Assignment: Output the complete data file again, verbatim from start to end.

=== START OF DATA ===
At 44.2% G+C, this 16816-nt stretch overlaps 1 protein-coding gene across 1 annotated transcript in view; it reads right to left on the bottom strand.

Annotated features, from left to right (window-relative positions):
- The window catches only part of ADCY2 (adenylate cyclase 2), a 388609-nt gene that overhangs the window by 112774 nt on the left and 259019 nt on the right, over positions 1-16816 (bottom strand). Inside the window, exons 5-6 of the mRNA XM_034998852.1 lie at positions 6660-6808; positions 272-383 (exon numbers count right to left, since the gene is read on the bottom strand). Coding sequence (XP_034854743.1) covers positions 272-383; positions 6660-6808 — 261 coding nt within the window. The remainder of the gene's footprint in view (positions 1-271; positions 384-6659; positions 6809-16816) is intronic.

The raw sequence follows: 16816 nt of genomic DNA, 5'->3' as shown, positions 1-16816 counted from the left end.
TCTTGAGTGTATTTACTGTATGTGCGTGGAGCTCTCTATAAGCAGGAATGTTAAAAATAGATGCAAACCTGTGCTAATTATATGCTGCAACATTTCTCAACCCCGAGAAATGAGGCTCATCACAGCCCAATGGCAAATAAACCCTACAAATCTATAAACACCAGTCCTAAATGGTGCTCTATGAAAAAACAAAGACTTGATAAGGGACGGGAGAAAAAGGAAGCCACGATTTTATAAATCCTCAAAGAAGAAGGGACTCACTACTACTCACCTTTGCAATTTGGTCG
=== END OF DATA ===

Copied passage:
At 44.2% G+C, this 16816-nt stretch overlaps 1 protein-coding gene across 1 annotated transcript in view; it reads right to left on the bottom strand.

Annotated features, from left to right (window-relative positions):
- The window catches only part of ADCY2 (adenylate cyclase 2), a 388609-nt gene that overhangs the window by 112774 nt on the left and 259019 nt on the right, over positions 1-16816 (bottom strand). Inside the window, exons 5-6 of the mRNA XM_034998852.1 lie at positions 6660-6808; positions 272-383 (exon numbers count right to left, since the gene is read on the bottom strand). Coding sequence (XP_034854743.1) covers positions 272-383; positions 6660-6808 — 261 coding nt within the window. The remainder of the gene's footprint in view (positions 1-271; positions 384-6659; positions 6809-16816) is intronic.

The raw sequence follows: 16816 nt of genomic DNA, 5'->3' as shown, positions 1-16816 counted from the left end.
TCTTGAGTGTATTTACTGTATGTGCGTGGAGCTCTCTATAAGCAGGAATGTTAAAAATAGATGCAAACCTGTGCTAATTATATGCTGCAACATTTCTCAACCCCGAGAAATGAGGCTCATCACAGCCCAATGGCAAATAAACCCTACAAATCTATAAACACCAGTCCTAAATGGTGCTCTATGAAAAAACAAAGACTTGATAAGGGACGGGAGAAAAAGGAAGCCACGATTTTATAAATCCTCAAAGAAGAAGGGACTCACTACTACTCACCTTTGCAATTTGGTCG